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Before horses, ass hybrids were bred for warfare

The 4,500-year-old iconography and texts from Mesopotamia show that the elite used equids for travel and warfare; however, the nature of these animals remained mysterious. In Science Advances a team from the Institut Jacques Monod (CNRS/Universite de Paris) used ancient DNA to show that these animals were the result of crossing domestic donkeys with wild asses. This makes them the oldest known example of animal hybrids, which were produced by Syro-Mesopotamian societies 500 years before the arrival of domestic horses in the region.

Before horses, ass hybrids were bred for warfare
Nineveh panel “hunting wild asses” (645-635 BCE) (British Museum, London) showing hemiones
 being captured [Credit: © Eva-Maria Geigl/IJM/CNRS-Universite de Paris]

Equids have played a key role in the evolution of warfare throughout history. Although domesticated horses did not appear in the Fertile Crescent until about 4,000 years ago1, the Sumerians had already been using equid-drawn four-wheeled war wagons on the battlefield for centuries, as evidenced by the famous "Standard of Ur," a 4,500-year-old Sumerian mosaic. 

Cuneiform clay tablets from this period also mention prestigious equids with a high market value called "kunga"; however, the precise nature of this animal has been the subject of controversy for decades.

Before horses, ass hybrids were bred for warfare
Umm el-Marra (northern Syria) is a 4,500-year-old princely burial complex. Several equids have
been found on the site, buried in their own installations [Credit: © Glenn Schwartz/
John Hopkins University]

A team of palaeogeneticists from the Institut Jacques Monod (CNRS/Universite de Paris) has addressed this question by studying the equid genomes from the 4,500-year-old princely burial complex of Umm el-Marra (northern Syria). 

On the basis of morphological and archaeological criteria, these animals, buried in separate installations, have been proposed to be the prestigious "kungas" by an archaeozoologist from the United States.

Before horses, ass hybrids were bred for warfare
The “War panel” of the “Standard of Ur”, exhibited in the British Museum, London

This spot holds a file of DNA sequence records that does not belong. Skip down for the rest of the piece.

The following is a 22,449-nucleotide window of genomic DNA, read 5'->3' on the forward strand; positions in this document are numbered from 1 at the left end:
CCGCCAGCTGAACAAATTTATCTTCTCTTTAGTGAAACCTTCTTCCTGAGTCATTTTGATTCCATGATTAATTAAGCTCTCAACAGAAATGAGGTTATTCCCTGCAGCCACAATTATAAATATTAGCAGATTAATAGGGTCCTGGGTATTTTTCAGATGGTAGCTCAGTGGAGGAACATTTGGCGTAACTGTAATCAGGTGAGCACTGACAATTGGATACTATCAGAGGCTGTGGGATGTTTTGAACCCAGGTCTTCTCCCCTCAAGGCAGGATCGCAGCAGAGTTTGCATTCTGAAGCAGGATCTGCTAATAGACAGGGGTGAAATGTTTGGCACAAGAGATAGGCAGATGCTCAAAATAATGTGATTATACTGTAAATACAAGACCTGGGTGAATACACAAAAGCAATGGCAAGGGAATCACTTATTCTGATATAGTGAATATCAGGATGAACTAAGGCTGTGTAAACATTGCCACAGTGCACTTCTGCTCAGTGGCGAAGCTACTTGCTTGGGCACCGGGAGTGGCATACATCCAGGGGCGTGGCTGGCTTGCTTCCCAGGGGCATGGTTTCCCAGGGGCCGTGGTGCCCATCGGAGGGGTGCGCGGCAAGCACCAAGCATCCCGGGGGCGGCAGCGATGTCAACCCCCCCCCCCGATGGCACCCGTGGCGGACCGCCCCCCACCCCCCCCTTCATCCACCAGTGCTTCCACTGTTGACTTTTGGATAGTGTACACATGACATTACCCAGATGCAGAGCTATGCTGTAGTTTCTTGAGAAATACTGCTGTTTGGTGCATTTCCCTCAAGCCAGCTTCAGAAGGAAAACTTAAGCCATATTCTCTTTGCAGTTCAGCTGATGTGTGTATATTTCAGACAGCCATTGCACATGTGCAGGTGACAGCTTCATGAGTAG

[Credit: © Thierry Grange/IJM/CNRS-Universite de Paris]

Although degraded, the genome of these animals could be compared to those of other equids: horses, domestic donkeys and wild asses of the hemione family, specially sequenced for this study. The latter includes the remains of an 11,000-year-old equid from the oldest known temple, Gobekli Tepe (south-east of present-day Turkey), and the last representatives of Syrian wild asses that disappeared in the early 20th century. 

According to the analyses, the equids of Umm el-Marra are first generation hybrids resulting from the cross of a domestic donkey and a male hemione. As kungas were sterile and the hemiones were wild, it was necessary each time to cross a domestic female with a previously captured hemione (capture represented on an Assyrian bas-relief from Nineveh).

Before horses, ass hybrids were bred for warfare
Enclosure D with T-shaped pillars at Gobekli Tepe, south-east of present-day Turkey.
This archaeological site includes the world's oldest known temple
[Credit: © German Archaeological Institute, Berlin (Germany)]

Rather than domesticating the wild horses that populated the region, the Sumerians produced and used hybrids, combining the qualities of the two parents to produce offspring that were stronger and faster than donkeys (and much faster than horses) but more controllable than hemiones. These kungas were eventually supplanted by the arrival of the domestic horse, which was easier to reproduce, when it was imported to the region from the Pontic Steppe.

Source: CNRS [January 14, 2022]

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